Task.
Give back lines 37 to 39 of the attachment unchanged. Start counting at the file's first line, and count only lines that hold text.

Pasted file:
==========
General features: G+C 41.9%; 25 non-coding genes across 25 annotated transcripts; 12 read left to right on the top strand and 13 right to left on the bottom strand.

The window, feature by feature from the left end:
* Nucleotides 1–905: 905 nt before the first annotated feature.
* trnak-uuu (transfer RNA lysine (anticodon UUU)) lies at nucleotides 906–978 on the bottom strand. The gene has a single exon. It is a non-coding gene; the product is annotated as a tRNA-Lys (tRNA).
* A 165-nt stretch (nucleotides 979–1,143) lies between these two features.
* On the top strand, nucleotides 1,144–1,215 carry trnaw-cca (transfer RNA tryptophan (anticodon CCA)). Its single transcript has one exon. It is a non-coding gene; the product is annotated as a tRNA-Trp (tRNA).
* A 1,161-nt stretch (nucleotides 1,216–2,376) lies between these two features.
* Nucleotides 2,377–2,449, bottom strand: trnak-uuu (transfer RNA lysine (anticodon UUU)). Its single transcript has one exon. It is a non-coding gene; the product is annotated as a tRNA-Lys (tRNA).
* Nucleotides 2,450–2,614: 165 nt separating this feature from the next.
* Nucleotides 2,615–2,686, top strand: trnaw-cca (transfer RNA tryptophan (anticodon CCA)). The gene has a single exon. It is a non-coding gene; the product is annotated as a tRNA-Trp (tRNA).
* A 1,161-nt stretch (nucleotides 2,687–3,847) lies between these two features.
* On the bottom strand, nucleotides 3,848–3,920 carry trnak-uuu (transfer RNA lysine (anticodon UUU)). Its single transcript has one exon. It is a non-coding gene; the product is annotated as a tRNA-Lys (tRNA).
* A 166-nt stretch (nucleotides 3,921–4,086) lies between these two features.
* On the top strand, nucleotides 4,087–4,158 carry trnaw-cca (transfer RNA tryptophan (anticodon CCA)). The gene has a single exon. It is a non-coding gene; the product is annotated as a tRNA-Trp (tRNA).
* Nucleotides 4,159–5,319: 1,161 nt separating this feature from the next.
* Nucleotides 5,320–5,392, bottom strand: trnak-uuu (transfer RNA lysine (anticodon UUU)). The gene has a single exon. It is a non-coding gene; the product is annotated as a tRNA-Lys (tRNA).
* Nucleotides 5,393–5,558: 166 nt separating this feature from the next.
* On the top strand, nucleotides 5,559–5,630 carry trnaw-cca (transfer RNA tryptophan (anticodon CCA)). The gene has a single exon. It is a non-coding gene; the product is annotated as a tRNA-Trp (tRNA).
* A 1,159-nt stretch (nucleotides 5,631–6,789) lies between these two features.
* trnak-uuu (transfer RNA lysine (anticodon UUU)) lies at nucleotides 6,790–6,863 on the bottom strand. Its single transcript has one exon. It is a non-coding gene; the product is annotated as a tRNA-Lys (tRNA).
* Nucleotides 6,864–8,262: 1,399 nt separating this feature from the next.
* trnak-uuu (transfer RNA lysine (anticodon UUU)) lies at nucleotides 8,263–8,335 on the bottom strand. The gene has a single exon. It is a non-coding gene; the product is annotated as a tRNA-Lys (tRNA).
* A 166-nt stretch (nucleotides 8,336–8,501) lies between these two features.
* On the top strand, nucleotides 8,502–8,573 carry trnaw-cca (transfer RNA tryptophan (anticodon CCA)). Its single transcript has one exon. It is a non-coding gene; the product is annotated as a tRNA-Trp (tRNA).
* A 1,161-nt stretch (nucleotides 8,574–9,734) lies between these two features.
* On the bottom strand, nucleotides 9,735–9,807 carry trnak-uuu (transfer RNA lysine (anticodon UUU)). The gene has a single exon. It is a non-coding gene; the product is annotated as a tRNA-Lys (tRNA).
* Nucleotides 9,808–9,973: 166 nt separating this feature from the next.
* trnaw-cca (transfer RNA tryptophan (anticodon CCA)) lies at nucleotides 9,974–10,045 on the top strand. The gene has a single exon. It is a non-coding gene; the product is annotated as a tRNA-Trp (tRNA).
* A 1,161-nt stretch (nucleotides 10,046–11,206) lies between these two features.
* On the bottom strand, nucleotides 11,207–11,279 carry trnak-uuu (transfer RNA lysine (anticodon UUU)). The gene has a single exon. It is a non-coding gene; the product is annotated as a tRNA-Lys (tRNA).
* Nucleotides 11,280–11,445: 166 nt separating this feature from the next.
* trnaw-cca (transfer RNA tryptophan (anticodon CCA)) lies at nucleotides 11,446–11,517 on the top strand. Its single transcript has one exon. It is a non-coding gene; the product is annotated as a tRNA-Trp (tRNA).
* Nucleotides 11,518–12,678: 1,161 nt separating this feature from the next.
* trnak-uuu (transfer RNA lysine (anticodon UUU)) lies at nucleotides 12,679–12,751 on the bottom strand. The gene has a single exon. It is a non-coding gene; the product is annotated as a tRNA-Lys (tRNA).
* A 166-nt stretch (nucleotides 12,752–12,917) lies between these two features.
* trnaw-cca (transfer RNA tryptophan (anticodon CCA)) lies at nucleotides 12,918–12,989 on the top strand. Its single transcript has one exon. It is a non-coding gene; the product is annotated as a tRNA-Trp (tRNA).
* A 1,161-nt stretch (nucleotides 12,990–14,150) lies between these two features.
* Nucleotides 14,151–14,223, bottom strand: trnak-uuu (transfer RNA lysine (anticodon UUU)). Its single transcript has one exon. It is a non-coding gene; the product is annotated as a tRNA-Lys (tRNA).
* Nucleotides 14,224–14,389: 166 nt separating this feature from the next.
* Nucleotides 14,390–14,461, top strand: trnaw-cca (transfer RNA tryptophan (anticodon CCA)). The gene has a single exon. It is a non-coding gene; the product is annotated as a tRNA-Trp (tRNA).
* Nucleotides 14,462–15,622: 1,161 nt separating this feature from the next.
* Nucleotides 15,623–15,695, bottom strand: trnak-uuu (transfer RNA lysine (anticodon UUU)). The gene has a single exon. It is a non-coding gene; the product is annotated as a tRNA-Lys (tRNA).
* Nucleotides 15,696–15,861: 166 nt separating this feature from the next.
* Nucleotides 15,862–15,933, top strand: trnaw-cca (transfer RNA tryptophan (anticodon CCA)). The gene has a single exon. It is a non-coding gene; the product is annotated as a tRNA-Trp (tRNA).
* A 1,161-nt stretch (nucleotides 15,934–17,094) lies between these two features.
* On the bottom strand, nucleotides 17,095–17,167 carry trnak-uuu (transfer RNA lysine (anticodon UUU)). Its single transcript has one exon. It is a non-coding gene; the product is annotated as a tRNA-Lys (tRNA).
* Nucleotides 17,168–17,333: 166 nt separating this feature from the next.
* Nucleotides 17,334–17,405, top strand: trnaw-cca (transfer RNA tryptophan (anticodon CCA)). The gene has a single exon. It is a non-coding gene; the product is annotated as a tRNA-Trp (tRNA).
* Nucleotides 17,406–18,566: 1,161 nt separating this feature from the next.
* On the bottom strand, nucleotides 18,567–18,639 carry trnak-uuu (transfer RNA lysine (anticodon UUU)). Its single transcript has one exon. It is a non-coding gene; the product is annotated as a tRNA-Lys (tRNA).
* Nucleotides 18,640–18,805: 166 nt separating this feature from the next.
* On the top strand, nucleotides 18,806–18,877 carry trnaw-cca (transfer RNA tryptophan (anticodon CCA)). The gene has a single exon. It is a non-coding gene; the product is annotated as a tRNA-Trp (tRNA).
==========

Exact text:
* A 1,161-nt stretch (nucleotides 12,990–14,150) lies between these two features.
* Nucleotides 14,151–14,223, bottom strand: trnak-uuu (transfer RNA lysine (anticodon UUU)). Its single transcript has one exon. It is a non-coding gene; the product is annotated as a tRNA-Lys (tRNA).
* Nucleotides 14,224–14,389: 166 nt separating this feature from the next.